And initial condition is t(1)=23.

    First we solve the homogenous equation,
    t(n)-t(n-1)=0
    The charachteristic equation is,
    k-1=0
    k=1.
    Thus, the general solution is,
    t(n)=C(1)^n=C
    Where C is a constant.

    To find a specfic solution to,
    t(n)-t(n-1)=-3
    We look for a solution in the form,
    t(n)=an
    t(n-1)=a(n-1)=an-a
    Substitute,
    an-an+a=-3
    a=-3
    Thus,
    The specific solution is,
    t(n)=-3n
    Thus, the general solution is the sum of particular and general solution to homogenous equation,
    t(n)=-3n+C
    Intitial conditions,
    t(1)=-3(1)+C=+23
    C=26
    Thus,
    t(n)=-3n+26

    And we need to solve,
    -3n+26=-4
    -3n=-30
    n=-10
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  5. #5
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    Thanks Ron, I'll have to study your responses very carefully and try to do some more problems to really understand what's going on.
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  6. #6
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    Thanks TPH.
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  7. #7
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    Quote Originally Posted by ThePerfectHacker View Post
    Here is a linear algebra approach.

    You can solve the recurrence relation.

    t(n)-t(n-1)=-3
    And initial condition is t(1)=23.

    First we solve the homogenous equation,
    t(n)-t(n-1)=0
    The charachteristic equation is,
    k-1=0
    k=1.
    Thus, the general solution is,
    t(n)=C(1)^n=C
    Where C is a constant.

    To find a specfic solution to,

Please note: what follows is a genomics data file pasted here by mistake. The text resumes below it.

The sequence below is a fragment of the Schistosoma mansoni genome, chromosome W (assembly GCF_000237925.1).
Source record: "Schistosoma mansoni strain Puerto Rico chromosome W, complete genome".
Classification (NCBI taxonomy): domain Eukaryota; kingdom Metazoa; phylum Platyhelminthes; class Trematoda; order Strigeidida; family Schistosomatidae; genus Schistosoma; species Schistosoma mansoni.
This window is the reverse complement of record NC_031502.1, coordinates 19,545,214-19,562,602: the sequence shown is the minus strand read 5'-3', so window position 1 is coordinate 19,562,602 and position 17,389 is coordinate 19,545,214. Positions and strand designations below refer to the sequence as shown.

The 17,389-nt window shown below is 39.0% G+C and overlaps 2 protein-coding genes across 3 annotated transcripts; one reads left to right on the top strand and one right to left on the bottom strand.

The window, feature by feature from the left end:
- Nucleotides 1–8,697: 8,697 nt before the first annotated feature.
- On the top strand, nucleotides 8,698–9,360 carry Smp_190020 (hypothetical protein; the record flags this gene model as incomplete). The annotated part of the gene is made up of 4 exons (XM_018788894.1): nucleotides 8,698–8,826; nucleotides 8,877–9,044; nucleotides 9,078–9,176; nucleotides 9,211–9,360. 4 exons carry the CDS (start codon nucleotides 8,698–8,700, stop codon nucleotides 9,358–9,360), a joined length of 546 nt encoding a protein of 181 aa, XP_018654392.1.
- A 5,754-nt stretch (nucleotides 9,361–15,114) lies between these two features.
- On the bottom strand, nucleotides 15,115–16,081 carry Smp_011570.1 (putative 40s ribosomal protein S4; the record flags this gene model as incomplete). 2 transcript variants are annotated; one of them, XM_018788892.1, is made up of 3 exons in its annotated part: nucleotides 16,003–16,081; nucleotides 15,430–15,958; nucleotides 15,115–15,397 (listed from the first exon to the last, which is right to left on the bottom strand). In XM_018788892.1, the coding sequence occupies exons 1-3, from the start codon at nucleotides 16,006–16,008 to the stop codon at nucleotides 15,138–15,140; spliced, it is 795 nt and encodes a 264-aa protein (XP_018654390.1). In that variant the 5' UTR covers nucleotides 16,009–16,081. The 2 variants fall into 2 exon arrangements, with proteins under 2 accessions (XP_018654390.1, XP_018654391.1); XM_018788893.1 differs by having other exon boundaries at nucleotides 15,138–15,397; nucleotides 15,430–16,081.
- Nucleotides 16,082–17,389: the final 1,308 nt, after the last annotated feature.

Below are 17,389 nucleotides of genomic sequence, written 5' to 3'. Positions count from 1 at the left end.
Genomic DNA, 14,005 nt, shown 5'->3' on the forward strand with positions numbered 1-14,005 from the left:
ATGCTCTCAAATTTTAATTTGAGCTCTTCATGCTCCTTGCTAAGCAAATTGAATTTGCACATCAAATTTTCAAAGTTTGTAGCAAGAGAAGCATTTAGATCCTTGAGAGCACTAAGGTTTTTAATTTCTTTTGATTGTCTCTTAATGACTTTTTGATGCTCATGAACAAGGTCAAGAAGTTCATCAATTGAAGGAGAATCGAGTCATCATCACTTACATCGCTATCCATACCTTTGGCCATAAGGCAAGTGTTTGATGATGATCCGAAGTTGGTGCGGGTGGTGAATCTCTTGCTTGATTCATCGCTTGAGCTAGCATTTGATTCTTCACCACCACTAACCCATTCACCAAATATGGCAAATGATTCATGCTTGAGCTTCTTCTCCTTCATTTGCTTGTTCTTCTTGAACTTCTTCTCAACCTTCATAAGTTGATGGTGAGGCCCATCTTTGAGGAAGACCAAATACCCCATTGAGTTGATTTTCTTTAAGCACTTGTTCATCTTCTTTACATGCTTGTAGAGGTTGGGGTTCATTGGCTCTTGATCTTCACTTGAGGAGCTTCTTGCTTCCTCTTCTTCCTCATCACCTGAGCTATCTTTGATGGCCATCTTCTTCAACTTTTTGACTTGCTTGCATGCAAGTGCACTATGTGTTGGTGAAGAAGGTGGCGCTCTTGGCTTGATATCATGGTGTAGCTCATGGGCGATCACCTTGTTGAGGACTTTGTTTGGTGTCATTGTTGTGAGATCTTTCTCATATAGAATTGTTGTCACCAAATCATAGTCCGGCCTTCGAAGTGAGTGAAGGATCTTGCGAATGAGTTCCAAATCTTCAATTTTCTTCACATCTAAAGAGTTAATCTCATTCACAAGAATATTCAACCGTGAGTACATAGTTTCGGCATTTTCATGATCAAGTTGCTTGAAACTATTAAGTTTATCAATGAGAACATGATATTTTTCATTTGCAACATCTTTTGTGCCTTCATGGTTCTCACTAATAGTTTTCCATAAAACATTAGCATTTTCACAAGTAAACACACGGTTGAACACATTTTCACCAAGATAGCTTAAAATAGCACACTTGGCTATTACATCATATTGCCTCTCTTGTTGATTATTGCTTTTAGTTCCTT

t(n)-t(n-1)=-3
    We look for a solution in the form,
    t(n)=an
    t(n-1)=a(n-1)=an-a
    Substitute,
    an-an+a=-3
    a=-3
    Thus,
    The specific solution is,
    t(n)=-3n
    Thus, the general solution is the sum of particular and general solution to homogenous equation,
    t(n)=-3n+C
    Intitial conditions,
    t(1)=-3(1)+C=+23
    C=26
    Thus,
    t(n)=-3n+26

    And we need to solve,
    -3n+26=-4
    -3n=-30
    n=-10
    Interesting. (I learned all my Linear Algebra in a Quantum Physics class, so there are broad gaps in my knowledge.) I couldn't help but notice how similar this solution pattern is to solving a similar looking ODE. Is there any relationship between the two that you know of?

    -Dan
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  8. #8
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    Quote Originally Posted by topsquark View Post
    Is there any relationship between the two that you know of?
    Eigenvalues.
    The chrachteristic polynomial that we get from,
    \det (k\bold{I}-\bold{A})=0.

    To add....
    If,
    A\bold{x}=\bold{b}
    Is a linear system.
    With n equations and m unknowns.

    And then all solutions are,
    x_0+\mbox{Nullspace}(A)
    Where \mbox{Nullspace}(A) is the basis for A\bold{x}=\bold{0} meaning "the general solution".

    See the same pattern is here as well.
    Last edited by ThePerfectHacker; January 18th 2007 at 01:27 PM.
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  9. #9
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    Quote Originally Posted by topsquark View Post
    Interesting. (I learned all my Linear Algebra in a Quantum Physics class, so there are broad gaps in my knowledge.) I couldn't help but notice how similar this solution pattern is to solving a similar looking ODE. Is there any relationship between the two that you know of?
    Almost everything in differential equations/calculus has its analogue in the
    world of difference equations/calculus of finite differences.

    Integration by parts has an analogous (two forms actually) summation by
    parts formula, which I wasted a lot of time playing with once upon a time.

    RonL